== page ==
This means making sure that we’ve claimed responsibility- the ability to respond to what’s happening. It doesn’t mean blame. It means recognising that when a young person is feeling big, they don’t have the resources to lead out of the turmoil, so we have to lead them out - not push them out.

Rather than focusing on what we want them to do, shift the focus to what we can do to bring felt safety and calm back into the space.

THEN when they’re calm talk about what’s happened, the repair, and what to do next time.

Discipline means ‘to teach’, not to punish. They will learn best when they are connected to you. Maybe there is a need for consequences, but these must be about repair and restoration. Punishment is pointless, harmful, and outdated.

Hold the boundary, add warmth. Don’t ask them to do WHEN they can’t do. Wait until they can hear you and work on what’s needed. There’s no hurry.♥️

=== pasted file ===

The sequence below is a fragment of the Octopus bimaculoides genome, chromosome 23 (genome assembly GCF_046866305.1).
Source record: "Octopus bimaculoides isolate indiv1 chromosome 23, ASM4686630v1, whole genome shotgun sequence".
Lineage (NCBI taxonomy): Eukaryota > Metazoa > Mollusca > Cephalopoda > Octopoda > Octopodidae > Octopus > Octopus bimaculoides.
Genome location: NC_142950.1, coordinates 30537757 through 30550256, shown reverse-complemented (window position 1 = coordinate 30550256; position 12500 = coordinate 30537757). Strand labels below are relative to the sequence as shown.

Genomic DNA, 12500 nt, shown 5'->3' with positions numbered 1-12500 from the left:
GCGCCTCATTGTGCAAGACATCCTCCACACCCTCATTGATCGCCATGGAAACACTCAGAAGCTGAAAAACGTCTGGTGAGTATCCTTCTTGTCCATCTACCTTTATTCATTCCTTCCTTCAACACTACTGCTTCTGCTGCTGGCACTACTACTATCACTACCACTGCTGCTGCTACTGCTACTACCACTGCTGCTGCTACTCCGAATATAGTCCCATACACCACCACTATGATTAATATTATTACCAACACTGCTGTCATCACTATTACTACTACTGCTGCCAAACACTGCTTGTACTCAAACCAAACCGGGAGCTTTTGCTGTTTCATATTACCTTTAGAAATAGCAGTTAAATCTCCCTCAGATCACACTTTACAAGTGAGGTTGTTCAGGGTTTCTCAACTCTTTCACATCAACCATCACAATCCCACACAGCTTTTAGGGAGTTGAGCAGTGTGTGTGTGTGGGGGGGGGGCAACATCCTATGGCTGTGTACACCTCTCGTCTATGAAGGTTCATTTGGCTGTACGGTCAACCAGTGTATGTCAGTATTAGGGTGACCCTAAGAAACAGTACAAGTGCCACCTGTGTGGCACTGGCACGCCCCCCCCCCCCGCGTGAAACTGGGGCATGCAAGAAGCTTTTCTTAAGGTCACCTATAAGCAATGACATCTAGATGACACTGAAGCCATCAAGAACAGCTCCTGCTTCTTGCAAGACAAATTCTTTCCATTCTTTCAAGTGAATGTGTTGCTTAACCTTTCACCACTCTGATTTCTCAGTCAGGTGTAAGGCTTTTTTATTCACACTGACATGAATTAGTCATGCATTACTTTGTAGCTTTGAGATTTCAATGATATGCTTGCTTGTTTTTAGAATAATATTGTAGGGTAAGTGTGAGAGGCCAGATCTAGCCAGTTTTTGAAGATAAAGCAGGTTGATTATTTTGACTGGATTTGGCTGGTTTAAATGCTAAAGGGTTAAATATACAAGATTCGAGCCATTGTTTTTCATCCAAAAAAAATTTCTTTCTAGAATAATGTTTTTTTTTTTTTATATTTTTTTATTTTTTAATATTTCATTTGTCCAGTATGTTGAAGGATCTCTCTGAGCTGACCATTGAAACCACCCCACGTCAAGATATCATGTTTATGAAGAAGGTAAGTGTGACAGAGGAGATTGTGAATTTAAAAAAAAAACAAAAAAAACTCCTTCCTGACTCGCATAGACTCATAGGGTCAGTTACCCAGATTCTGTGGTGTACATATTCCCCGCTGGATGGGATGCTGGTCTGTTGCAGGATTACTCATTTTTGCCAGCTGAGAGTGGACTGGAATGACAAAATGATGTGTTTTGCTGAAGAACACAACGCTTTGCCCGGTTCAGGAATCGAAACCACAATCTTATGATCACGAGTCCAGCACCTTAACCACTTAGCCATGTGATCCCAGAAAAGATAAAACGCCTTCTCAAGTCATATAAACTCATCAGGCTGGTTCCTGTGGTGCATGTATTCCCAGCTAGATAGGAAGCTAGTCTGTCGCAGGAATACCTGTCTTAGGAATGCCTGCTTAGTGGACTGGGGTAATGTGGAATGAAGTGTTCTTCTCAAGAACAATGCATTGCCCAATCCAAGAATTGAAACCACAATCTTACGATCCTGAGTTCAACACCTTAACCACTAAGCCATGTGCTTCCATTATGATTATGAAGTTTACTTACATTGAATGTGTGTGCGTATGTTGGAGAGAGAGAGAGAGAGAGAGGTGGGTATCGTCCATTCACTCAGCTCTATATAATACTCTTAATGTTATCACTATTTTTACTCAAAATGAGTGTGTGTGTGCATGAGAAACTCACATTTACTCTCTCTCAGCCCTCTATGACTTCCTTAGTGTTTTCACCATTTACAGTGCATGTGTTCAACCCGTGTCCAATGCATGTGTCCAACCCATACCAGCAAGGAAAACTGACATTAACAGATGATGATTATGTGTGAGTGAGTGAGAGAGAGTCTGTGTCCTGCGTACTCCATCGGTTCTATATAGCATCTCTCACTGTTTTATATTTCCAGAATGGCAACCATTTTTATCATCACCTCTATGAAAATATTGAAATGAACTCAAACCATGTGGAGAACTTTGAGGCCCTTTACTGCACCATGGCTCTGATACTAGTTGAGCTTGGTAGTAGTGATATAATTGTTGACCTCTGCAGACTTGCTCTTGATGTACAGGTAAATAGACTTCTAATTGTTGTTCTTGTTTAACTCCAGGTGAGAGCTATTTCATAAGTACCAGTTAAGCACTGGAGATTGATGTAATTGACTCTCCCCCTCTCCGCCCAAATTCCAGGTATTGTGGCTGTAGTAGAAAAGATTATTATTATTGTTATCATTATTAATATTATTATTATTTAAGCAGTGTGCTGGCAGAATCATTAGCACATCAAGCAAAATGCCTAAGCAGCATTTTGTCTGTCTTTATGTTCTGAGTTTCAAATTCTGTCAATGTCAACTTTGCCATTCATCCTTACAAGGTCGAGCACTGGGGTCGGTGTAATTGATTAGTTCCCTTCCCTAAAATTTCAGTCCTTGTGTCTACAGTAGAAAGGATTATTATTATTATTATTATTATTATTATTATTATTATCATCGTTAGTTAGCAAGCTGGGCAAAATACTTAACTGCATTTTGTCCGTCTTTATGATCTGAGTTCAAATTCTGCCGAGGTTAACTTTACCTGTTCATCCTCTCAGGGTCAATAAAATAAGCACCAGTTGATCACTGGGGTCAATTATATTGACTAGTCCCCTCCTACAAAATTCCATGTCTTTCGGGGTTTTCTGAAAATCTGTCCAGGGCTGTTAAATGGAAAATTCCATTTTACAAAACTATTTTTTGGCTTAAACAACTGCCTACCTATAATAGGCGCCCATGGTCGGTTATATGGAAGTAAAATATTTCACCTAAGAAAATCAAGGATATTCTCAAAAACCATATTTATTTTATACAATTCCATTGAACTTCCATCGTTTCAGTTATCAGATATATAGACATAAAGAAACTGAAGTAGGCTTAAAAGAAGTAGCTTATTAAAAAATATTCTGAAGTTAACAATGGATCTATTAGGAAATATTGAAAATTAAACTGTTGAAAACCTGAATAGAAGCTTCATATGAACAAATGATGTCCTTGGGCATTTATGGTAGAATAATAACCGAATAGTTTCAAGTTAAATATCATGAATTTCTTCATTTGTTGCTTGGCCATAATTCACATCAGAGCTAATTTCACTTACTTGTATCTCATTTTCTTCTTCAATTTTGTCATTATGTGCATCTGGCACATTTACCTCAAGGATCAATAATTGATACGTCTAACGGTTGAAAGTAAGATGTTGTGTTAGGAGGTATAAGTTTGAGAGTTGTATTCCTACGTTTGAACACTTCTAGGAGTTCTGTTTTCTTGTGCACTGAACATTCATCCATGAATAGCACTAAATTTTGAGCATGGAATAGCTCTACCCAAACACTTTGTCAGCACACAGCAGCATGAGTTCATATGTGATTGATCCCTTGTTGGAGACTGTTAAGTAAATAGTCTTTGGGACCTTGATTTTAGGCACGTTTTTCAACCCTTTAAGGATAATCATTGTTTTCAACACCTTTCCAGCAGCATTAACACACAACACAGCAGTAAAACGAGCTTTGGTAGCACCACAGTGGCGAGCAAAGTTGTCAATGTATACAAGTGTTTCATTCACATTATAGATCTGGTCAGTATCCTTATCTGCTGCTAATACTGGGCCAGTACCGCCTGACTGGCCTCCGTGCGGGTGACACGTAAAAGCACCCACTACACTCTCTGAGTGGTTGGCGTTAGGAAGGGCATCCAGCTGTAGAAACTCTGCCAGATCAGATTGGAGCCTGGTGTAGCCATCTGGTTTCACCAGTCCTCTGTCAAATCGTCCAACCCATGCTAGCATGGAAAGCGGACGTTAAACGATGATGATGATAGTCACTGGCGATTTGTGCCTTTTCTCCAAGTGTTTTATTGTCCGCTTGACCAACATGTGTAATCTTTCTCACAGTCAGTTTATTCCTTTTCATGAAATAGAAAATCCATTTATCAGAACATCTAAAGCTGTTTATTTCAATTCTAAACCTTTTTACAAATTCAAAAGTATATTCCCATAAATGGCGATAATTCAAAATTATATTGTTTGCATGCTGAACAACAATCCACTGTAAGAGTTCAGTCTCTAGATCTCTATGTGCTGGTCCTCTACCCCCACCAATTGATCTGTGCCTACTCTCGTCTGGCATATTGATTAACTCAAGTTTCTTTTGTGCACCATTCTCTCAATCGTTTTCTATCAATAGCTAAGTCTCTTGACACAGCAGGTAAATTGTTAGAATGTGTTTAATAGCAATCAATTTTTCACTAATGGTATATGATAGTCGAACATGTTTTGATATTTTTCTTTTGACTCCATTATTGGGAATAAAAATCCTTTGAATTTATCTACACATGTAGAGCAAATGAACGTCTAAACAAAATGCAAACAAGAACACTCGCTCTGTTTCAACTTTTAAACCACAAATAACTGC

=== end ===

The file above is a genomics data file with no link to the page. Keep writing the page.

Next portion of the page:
Recently I chatted with @rebeccasparrow72 , host of ABC Listen’s brilliant podcast, ‘Parental as Anything: Teens’. I loved this chat. Bec asked all the questions that let us crack the topic right open. Our conversation was in response to a listener’s question, that I expect will be familiar to many parents in many homes. Have a listen here:
https://www.abc.net.au/listen/programs/parental-as-anything-with-maggie-dent/how-can-i-help-my-anxious-teen/104035562
School refusal is escalating. Something that’s troubling me is the use of the word ‘school can’t’ when talking about kids.

Stay with me.

First, let’s be clear: school refusal isn’t about won’t. It’s about can’t. Not truly can’t but felt can’t. It’s about anxiety making school feel so unsafe for a child, avoidance feels like the only option.

Here’s the problem. Language is powerful, and when we put ‘can’t’ onto a child, it tells a deficiency story about the child.